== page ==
The Snow Slide
How warm and cozy it was in Snow Lodge! How bright were the lights, and how the big fire blazed, crackled and roared up the chimney! And what a delightful smell came from the kitchen! It could easily be told that Dinah was out there.
“Where have you been?”
“What happened to you?”
“Was there an accident?”
“Did you get lost?”
“Did the ice-boat sink?”
It was Freddie and Flossie who asked the last two questions, and Mr. and Mrs. Bobbsey who asked the others as Bert, Nan, Harry and Dorothy came into the farmhouse. Oh, how good it seemed after their battle in the darkness with the storm!
“The ice-boat couldn’t go on account of the snow,” explained Bert, “so we had to leave it and walk.”
“And we got lost,” added Nan. “Oh, it was terrible out there on the frozen lake!”
“Indeed it was,” agreed Dorothy. “I never had such a time in all my life.”
“It was too bad,” said Mrs. Bobbsey. “You children should have come in the sled with us.”
“Oh, we didn’t mind it much,” spoke Harry. “We had a good lunch. We saw the light and thought it was some farmhouse. We didn’t think it was Snow Lodge. But we’re glad it is,” he added with a laugh.
“We got here some time ago,” said Mr. Bobbsey. “The farmer had the fires all going finely, and it was as warm as toast. We began getting things to rights, but when it got dark, and snowed, and you children weren’t here, we all got worried.”
“And we were going to look for you,” added Mrs. Bobbsey. “Oh, I was so worried I didn’t know what to do!”
The evening was spent in playing a few games, and in talking and telling stories. Everyone was too tired to stay up long, after the day’s trip, and so “early to bed” was the rule, for the first night at least.
As Bert went up to his room with his cousin Harry he looked out of the window. It was too dark to see much, but the boy could get a glimpse of the snow blowing against the panes with great force.
“Poor Henry Burdock!” thought Bert. “If it wasn’t for that missing money he and his uncle might be living here at Snow Lodge. I wonder where Henry is now? Maybe off somewhere in the woods, lost–as we nearly were!”
The thought made him feel sad. Surely it was a terrible night to be out in the forest, amid the storm and darkness.
“I wish I could help him,” thought Bert, but he did not see how he could. Mr. Carford was a stern old man, and he believed his nephew had taken the money that was missing.
The storm raged all night, and part of the next day. Then it cleared off, leaving a great coating of white in the woods, and over the fields.
“No skating or ice-boating now,” said Bert, “and not for some days. We’ll have to wait for a thaw and another freeze.”
“But we can take walks in the woods; can’t we?” asked Nan. “Would you like that, Dorothy?”
“Indeed I would,” was the answer.
“Can’t we come?” asked Freddie. “Flossie and I have rubber boots.”
“Yes, you may come for a little way,” said Bert. “We won’t go far. Say, Harry, we ought to have snowshoes for this sort of thing.”
“That’s right,” agreed his cousin. “I saw a picture of some, but I don’t believe I would know how to make them.”
“I made some once, but they weren’t much good,” admitted Bert. “We’ll get my father to show us how some day. It would be fun to take a trip on them over the snow.”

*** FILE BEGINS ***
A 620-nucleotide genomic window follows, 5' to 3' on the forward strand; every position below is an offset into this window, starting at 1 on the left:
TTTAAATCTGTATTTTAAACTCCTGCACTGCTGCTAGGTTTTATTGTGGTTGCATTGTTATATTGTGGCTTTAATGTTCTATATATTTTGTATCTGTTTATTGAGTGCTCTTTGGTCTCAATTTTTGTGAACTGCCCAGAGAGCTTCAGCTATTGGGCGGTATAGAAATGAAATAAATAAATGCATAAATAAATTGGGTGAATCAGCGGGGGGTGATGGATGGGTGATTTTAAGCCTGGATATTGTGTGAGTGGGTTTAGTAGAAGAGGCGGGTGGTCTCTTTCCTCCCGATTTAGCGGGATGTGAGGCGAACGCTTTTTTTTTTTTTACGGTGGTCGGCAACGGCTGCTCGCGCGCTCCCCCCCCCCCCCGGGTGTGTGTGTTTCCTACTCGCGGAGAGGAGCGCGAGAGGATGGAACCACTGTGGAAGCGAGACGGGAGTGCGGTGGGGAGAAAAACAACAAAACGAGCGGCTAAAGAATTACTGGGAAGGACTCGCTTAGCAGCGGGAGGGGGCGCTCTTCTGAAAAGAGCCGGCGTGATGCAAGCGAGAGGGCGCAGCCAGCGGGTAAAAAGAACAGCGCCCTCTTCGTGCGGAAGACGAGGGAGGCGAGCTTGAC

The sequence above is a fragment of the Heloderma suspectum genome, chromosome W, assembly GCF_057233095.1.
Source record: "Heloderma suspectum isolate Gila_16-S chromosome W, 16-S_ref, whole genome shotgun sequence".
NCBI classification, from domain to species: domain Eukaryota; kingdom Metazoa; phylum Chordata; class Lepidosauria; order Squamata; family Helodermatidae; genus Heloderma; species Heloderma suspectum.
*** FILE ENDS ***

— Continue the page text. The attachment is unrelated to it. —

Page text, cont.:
Well wrapped up, the young folks set off through the woods, Snap trotting along with them, barking joyously. All about Snow Lodge, back from the lake, and on either side, were dense woods, and under the trees the snow was not as deep as in the open fields, for the branches kept part of it off. But it was deep enough to make walking hard.
“We can’t go very far at this rate,” said Nan, as she and Dorothy struggled on through the drifts.
“Let’s go to that hill, and see what sort of view there is,” suggested Harry.
“All right,” agreed Bert.
“And we can stop there and eat our lunch,” put in Freddie.
“Our lunch!” exclaimed Nan. “We didn’t bring any lunch, dearie!”
“Flossie and I did!” cried “the little fat fireman,” as his papa often called Freddie. “We thought we’d get hungry, so we had Dinah make us some sandwiches, and give us a piece of cake.”
“I’m hungry now,” said Flossie, and from under her cloak she drew out a bundle, which she opened, showing a rather crumpled sandwich and a piece of cake.
“I’m going to eat, too,” decided Freddie, as he brought out his lunch.
“Well, I declare; you two are the greatest ever!” cried Bert. “But it was a good idea all the same!”
“Yes, I could eat something myself,” admitted Harry. “I guess this air makes you hungry.”
“We–we haven’t got enough for all of us–I guess,” said Freddie, looking wistfully at his package.
“Don’t worry!” answered Harry with a laugh. “I won’t take any, Freddie. I can wait until we get home.”
Thereupon the two smaller twins proceeded to eat the lunch they had brought, doing this while trudging through the snow toward the little hill.
They reached the top, and stood for a time looking over the broad snow-covered expanse of lake and woods. Then they started down. But it was not easy work, especially for Flossie and Freddie, so the whole party stopped for a rest about half way.
They were sitting under a sheltering tree, looking at some flitting snow-birds, when from behind them came a curious sound. Bert looked back, and leaping to his feet, cried: “It’s a snow slide! A snow slide! It’s coming right toward us!”
Indeed a great drift of white snow was sliding down the side of the hill toward the children. A great white ball seemed to have started it, and as Harry looked up he gave a cry of surprise.
“I saw a boy up there!” he said. “He pushed that snowball on us!”